The symmetrical components method is a kind of one-to-one transformation between the domains
a,b,c , 0,1,2. The ab0 components method is also of one-to-one transformation between
the domains a,b,c , a; b; 0. Therefore symmetrical components and ab0 components should also
be the same kind of one-to-one transformation between the domains 0,1,2 , a; b; 0 for each other.
Let us examine the relation between 0, 1, 2 quantities and a; b; 0 quantities in detail. We
will examine the relation by using voltage symbols here, where lower case letter v means instantaneous
real-number voltages, and upper case letter V means instantaneous complex-number voltages.

## 6.2 INTERRELATION BETWEEN ab0 COMPONENTS

Ia= Ia

a-circuit current
Ia

Ib = 1 Ia+ 3 Ib+I0
2
2
1
3
Ic = Ia
I +I
2
2 b 0

c phase

Ia

1
2

Ia

I0

3I0 earth

3
2 Ib
+I
0

1
2

Ic =

Ia

2
1

Ia

Ia =

Ia +

Ia

I0

I0

Ia

3
2 Ib
1

3
2 Ib

1
2

Ia+Ib+Ic = 3I0
I0

0-circuit current
I0

3
2 Ib

b phase

b-circuit current
0
3 I
2 b
3

I
2 b

I0

1
2

1
2

Ia

Ia

I0
I0
I0

3
2 Ib

a phase

+I0

121

I0

Ia
Ib

Ib = 1 Ia+ 3 Ib+I0
2
2
(a)
phase-a current
Ia = 2 Ia 1 Ib 1 Ic
3
3
3
3
Ib = 0 +
I 3 Ic
3
3 b
I0 = 1 Ia + 1 Ib + 1 Ic
3
3
3

a circuit
b circuit
0 circuit

phase-b current

2I
3 a
0

1I
3 a

Ia + Ib + I0 = Ia + 3 Ib 3 Ic
3
3

1 Ib
3
3 I
3 b
1I
3 b

phase-c current

3 I
3 b

Ia

1 Ic
3
3 Ic
3
1I
3 c
3 Ic
3
Ic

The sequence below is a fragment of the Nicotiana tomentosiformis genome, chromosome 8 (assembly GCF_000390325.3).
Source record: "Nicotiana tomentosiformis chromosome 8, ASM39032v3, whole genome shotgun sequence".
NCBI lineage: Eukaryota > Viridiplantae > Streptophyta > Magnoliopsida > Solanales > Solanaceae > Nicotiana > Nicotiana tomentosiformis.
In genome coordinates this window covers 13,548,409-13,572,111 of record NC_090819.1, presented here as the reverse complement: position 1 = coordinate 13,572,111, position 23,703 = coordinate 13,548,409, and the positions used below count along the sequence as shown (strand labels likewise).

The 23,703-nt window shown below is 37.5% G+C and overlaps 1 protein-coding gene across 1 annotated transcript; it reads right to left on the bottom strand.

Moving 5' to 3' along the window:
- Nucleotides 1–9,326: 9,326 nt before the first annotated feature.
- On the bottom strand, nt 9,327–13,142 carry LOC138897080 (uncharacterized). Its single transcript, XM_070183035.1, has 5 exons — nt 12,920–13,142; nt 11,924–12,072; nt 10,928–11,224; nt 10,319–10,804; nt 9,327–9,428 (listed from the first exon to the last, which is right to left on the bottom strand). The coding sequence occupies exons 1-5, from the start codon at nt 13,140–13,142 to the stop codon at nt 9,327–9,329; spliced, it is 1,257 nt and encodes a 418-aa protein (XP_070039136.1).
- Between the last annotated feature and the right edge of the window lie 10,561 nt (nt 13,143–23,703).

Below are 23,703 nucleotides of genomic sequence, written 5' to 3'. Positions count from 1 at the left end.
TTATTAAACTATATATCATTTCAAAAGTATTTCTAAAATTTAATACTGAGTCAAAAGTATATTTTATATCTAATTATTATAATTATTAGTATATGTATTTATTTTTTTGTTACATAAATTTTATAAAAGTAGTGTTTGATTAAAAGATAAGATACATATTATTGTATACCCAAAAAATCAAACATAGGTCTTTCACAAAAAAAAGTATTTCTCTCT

3I 0

Ic

I0

2
3 Ia

Ib

1 Ib
3

I
Ia 1 I a
3 c I
3 I
b
3 b

2I
3 a
1I
3 a

3 I
3 b
Ia

3 Ic
3
(b)

1 Ib
3

Ib

1I
3 b

1I
3 c
1 Ic
3

3 Ic
3

a-quantity: The currents Ia , 1/2 Ia, 1/2 Ia flow out on the phase a, b, c circuits respectively in the
same direction. In other words, the current Ia goes out from phase a and the half current 1/2 Ia comes
back from phase b and another half current 1/2 Ia from phase c. As a result, the current through the
ground pass is zero.
b-quantity: The currents + 3/2 Ib, 3/2Ib, flow in phase b, c respectively in the same direction. In
other words, current 3 / 2 Ib goes out from phase b and comes back from phase c. As a result, the
current through phase a and the ground pass are zero.
0-quantity: The currents of the same value I0 flow out from phase a, phase b, phase c respectively in
the same direction and the current 3I0 comes back from the ground pass. In other words, the definition
of 0-quantitiy is exactly the same as the zero-sequence quantity in symmetrical components.

122

## 6.2.1 The transformation of arbitrary waveform quantities

Suppose voltages are of an arbitrary waveform which may include d.c. components, harmonic
components as well as power frequency components. Then
9
n
>
Va t jVak j  e jkotyak >
>
>
>
k0
>
>
=
n
jkotybk
Vb t jVbk j  e
complex-number expression
(6.3a)
>
>
k0
>
>
n
>
>
Vc t jVck j  e jkotyck >
;
k0

va t
vb t

k0
n

>
>
=

>
>
jVak jcoskot yak >
>
>

## jVbk jcoskot ybk >real-number expression

(6.3b)

>
>
>
>
>
>
vc t jVck jcoskot yck ;
k0
n

k0

These quantities in the abc domain are transformed into two different domains as follows.

For symmetrical
coordinates, referring to Equations 2.1 and 2.4 and recalling that a e j120 ;

a2 e j120 , then the complex-number expression is
V0 t
V1 t
V2 t

Va t Vb t Vc t
1
Va t aVb t a2 Vc t
3
Va t a2 Vb t aVc t
n

ak

jVak j  e jkoty

1
3

k0
n

ak

jVak j  e jkoty

k0
n

ak

jVak j  e jkoty

k0
n

k0

k0

bk 120

bk 120

jVbk j  e jkoty

ck

jVck j  e jkoty

jVbk j  e jkoty

k0
n

bk

jVbk j  e jkoty

k0

k0
n

## jVck j  e jkotyck 120

jVck j  e jkotyck 120

k0

(6.4a)
For the real-number expression, taking the real part of the above equation,
v0 t
RefV0 tg
v1 t RefV1 tg
v2 t
RefV2 tg
n

## jVak jcoskot yak jVbk jcoskot ybk jVck jcoskot yck

k0
n

k0
n

k0